The popular astrology app, The Pattern, tells me I am in a period of Everything is Possible. ‘If you’re looking for inspiration, think back to how you felt at age 18 or 19 and what excited you then.’

When I was eighteen, I clearly remember the day I moved into my dorm room my freshman year of college. The bed was made, the posters hung, my clothes in the drawers. I turned to my parents and said, “you can go now.”

I couldn’t wait to get out and say yes to anything and everything. That night, I gathered a bunch of us new freshman girls from my dorm to explore Boston. We learned each others’ names and where we were from. Together, we were nervously excited about what’s to come.

The next day, I saw my parents.

“I was waiting for you to call us at the hotel last night,” my mother said.

“Why?”

“I thought you’d be homesick.”

The night before, I had met a nice guy at a fraternity party. We danced. He brought me gin fizzes. He asked me out. Not once did I think about calling my mother.

Once classes started, I loved walking the campus with headphones plugged into my Sony Walkman listening to The Cars, “Candy-O” album. I learned the city, rode the T, visited Faneuil Hall, and hung out at the famous Cask’n Flagon pub. I spent my free time as the quintessential frat rat and studying by myself at the historical Boston Public Library.

I felt unencumbered, liberated, light on my feet.

Thirty-nine years later, I’m divorced, having raised two kids, and on my own in an apartment in New York City—something I’ve wanted to do since those days in college.

Last Saturday with no plans, I reserved a timed entry for one person to the Whitney Museum of Art and headed downtown. I plugged my earbuds in listening to the museum’s audio guide, and took my time revisiting my favorites and appreciating some new works of art. No one interrupted, distracted, or expected anything of me. My skin tingled with inspiration, as my heart rate slowed. My feet floated through the galleries, while my spirit was grounded.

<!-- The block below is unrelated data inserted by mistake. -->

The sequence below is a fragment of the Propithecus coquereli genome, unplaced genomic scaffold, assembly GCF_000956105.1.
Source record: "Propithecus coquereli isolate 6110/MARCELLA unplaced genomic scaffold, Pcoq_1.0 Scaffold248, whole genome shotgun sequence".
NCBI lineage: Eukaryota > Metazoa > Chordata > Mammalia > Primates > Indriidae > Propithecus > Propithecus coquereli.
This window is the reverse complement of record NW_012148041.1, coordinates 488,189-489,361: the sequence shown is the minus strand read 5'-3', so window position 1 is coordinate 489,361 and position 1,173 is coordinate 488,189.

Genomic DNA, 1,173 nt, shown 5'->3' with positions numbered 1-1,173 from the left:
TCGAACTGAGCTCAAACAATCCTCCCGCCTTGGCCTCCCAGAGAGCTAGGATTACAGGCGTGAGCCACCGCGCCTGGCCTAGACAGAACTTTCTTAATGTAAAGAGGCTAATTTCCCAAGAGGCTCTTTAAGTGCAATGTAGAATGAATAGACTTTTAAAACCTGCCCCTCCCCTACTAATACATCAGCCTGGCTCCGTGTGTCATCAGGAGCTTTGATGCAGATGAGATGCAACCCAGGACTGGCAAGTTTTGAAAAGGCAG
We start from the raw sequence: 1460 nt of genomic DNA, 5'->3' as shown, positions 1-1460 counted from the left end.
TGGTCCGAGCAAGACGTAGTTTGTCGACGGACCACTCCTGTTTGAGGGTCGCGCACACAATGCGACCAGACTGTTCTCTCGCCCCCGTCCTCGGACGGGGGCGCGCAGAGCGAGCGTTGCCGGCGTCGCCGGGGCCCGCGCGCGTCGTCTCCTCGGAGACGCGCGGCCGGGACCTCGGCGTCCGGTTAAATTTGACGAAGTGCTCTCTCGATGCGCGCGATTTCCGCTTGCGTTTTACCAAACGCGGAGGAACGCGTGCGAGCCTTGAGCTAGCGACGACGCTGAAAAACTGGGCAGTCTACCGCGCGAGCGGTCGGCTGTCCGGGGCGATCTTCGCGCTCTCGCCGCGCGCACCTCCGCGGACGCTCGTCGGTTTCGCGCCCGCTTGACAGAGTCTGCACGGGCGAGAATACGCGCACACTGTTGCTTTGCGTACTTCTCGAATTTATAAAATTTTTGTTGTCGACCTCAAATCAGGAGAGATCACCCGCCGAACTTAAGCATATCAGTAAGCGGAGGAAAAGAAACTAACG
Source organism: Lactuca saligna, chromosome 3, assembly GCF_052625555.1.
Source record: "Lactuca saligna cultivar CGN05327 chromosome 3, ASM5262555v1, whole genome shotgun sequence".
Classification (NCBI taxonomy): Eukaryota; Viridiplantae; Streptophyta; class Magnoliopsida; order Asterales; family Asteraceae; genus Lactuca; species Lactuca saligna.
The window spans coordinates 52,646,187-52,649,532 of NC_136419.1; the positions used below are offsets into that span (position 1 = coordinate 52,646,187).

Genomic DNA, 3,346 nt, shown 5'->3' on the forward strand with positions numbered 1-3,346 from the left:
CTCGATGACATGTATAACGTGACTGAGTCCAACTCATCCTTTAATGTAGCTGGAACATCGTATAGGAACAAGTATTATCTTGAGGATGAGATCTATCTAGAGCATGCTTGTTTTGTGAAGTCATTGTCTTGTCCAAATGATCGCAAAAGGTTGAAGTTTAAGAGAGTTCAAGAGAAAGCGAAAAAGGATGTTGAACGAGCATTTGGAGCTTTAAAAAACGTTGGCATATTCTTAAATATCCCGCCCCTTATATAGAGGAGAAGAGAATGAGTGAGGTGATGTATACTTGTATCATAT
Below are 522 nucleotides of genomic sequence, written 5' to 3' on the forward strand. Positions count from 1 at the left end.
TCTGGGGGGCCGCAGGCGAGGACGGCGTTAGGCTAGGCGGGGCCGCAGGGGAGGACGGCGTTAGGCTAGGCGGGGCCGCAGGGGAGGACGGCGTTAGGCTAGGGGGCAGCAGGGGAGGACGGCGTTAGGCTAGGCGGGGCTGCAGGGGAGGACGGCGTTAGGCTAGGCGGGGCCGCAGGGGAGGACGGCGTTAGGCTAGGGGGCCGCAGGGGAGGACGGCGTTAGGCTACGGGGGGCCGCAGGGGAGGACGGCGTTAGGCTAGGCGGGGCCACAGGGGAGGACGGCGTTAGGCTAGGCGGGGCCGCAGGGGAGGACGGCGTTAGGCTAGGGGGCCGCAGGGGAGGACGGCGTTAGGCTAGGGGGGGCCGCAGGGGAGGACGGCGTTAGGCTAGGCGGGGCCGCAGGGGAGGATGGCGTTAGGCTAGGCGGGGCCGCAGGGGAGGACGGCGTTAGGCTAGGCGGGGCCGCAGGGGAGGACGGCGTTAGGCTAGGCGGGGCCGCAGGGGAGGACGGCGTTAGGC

Out on one of the museum terraces, I watched the sun dramatically set behind the Statue of Liberty. When I headed home, I left my earbuds in my pocket and listened to the city buzzing on a Saturday night, even during Covid—groups dining in innovative outdoor restaurant setups, music blaring, young people laughing. The traffic lights reflected reds, greens, and yellows on the damp streets after a warm day thawing the piles of snow. I jumped over small ponds of slush at the curbs. I stopped to take a selfie at a colorful public art installation not realizing someone else was taking a photo.

“Oh I’m sorry,” I said, stepping out their shot. “You don’t want a picture of me.”

“Maybe we do,” the guy said. We both laughed.

I walked away with a smile on my face, then was overcome with emotion. I was so ridiculously happy that I quietly cried. I was in my favorite city in the world spending the day doing what I love. I felt unencumbered, liberated, light on my feet. ‘How freaking lucky am I?’ I thought.

Just like nearly forty years ago when I happily ventured out for the first time as a young adult with no clue on what my future would be, last Saturday, I felt exactly the same. I still don’t know what my future looks like, but I know this: it will be inspirational, immersive, exciting, and all my own.

I guess my horoscope was right.

Post Divorce: Feeling like 18 Again was last modified: by

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